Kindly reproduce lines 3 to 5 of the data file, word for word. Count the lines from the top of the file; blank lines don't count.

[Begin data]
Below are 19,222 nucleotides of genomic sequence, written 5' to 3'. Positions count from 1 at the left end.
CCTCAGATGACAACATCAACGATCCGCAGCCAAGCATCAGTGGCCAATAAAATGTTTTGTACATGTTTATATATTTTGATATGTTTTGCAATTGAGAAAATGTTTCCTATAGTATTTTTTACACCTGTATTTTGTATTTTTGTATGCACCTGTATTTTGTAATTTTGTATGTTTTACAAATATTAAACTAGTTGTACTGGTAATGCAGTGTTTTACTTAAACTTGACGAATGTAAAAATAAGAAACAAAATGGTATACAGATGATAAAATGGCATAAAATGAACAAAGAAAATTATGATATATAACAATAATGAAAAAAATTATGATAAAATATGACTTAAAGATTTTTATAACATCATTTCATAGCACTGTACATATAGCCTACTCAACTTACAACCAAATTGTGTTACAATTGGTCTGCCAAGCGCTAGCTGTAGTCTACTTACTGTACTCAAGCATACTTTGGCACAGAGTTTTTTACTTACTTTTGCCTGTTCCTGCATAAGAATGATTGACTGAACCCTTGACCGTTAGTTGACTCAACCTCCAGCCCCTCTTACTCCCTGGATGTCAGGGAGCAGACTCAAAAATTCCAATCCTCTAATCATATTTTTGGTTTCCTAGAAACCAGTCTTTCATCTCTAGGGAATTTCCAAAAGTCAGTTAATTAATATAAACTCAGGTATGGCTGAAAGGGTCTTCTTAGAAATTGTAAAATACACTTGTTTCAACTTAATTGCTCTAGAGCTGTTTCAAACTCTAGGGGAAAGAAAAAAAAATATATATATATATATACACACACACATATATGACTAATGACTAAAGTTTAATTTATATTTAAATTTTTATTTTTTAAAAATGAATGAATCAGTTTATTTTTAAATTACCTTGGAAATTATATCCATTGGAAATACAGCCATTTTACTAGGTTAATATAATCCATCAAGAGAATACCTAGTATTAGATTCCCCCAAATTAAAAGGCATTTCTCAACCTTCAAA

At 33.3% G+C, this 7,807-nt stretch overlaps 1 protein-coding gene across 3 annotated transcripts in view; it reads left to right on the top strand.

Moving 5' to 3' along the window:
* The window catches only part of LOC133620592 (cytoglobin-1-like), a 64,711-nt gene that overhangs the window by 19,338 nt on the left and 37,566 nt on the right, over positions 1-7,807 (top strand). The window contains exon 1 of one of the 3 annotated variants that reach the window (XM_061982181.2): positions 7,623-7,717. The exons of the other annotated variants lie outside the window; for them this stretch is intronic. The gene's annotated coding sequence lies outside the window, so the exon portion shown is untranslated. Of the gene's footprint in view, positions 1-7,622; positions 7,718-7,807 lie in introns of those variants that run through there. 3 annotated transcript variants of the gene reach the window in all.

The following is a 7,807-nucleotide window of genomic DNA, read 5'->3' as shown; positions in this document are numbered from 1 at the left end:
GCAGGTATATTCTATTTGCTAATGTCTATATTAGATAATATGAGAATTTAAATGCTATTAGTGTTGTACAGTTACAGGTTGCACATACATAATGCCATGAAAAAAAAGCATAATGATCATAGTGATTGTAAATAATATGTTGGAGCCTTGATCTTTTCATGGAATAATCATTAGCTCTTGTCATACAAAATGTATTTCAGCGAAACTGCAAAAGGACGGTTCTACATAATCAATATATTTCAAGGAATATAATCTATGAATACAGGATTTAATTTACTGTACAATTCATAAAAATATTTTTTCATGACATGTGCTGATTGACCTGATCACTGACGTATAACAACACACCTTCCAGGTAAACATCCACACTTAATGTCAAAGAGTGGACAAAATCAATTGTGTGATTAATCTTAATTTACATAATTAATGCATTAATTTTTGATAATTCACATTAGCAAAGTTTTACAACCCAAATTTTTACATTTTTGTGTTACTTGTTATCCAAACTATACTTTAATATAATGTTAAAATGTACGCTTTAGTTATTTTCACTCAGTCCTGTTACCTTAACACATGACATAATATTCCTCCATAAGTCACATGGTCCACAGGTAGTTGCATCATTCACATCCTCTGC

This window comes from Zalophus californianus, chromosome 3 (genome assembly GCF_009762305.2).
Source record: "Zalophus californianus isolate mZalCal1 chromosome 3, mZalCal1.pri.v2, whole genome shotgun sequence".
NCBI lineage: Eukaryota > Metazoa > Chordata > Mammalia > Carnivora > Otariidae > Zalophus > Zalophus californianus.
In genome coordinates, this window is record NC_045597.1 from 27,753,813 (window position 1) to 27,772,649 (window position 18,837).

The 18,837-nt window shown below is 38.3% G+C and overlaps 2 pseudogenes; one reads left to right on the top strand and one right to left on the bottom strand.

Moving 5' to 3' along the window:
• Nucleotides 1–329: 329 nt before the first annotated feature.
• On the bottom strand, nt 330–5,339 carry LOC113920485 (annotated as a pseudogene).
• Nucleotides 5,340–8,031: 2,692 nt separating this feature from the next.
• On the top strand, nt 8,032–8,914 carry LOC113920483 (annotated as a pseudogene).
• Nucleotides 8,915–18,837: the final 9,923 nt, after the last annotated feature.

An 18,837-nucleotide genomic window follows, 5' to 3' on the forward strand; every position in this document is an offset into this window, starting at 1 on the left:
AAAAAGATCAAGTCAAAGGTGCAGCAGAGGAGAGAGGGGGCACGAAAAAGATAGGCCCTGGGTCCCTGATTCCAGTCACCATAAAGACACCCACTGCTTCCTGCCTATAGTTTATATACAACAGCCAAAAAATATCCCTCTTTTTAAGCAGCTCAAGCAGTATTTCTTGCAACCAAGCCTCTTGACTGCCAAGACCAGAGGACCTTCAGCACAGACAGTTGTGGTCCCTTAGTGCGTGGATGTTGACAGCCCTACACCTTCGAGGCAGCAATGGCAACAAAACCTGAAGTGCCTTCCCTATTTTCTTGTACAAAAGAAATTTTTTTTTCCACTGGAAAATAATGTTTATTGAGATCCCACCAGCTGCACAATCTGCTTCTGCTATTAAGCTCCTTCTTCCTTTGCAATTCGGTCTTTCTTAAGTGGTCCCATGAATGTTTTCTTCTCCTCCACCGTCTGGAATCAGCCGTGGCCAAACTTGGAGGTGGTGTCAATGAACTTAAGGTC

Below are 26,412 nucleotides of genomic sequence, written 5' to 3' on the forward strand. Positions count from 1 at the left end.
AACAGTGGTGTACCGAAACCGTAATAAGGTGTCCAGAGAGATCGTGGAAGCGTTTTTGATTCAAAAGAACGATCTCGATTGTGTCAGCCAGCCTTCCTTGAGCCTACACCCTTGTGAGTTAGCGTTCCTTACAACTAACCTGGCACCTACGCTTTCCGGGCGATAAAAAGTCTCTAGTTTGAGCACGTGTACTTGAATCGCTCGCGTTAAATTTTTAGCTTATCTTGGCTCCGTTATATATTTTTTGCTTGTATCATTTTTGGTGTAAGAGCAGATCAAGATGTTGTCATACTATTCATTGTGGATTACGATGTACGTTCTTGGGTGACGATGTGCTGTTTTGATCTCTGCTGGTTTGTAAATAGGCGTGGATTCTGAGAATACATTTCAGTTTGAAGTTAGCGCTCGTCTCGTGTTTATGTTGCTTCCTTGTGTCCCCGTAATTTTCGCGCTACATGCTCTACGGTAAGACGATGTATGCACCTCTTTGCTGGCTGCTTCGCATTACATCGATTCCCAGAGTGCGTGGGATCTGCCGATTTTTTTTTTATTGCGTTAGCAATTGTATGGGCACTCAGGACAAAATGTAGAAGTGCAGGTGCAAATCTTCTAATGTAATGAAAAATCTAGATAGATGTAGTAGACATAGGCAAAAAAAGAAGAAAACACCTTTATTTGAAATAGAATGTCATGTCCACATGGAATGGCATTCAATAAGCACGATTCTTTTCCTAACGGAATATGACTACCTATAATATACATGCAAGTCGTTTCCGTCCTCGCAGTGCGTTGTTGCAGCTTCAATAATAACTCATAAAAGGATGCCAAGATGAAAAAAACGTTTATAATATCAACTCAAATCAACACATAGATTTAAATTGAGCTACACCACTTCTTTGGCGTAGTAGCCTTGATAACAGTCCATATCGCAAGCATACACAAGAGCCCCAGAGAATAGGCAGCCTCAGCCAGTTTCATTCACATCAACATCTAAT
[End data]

At 33.3% G+C, this 7,807-nt stretch overlaps 1 protein-coding gene across 3 annotated transcripts in view; it reads left to right on the top strand.

Moving 5' to 3' along the window:
* The window catches only part of LOC133620592 (cytoglobin-1-like), a 64,711-nt gene that overhangs the window by 19,338 nt on the left and 37,566 nt on the right, over positions 1-7,807 (top strand). The window contains exon 1 of one of the 3 annotated variants that reach the window (XM_061982181.2): positions 7,623-7,717. The exons of the other annotated variants lie outside the window; for them this stretch is intronic. The gene's annotated coding sequence lies outside the window, so the exon portion shown is untranslated. Of the gene's footprint in view, positions 1-7,622; positions 7,718-7,807 lie in introns of those variants that run through there. 3 annotated transcript variants of the gene reach the window in all.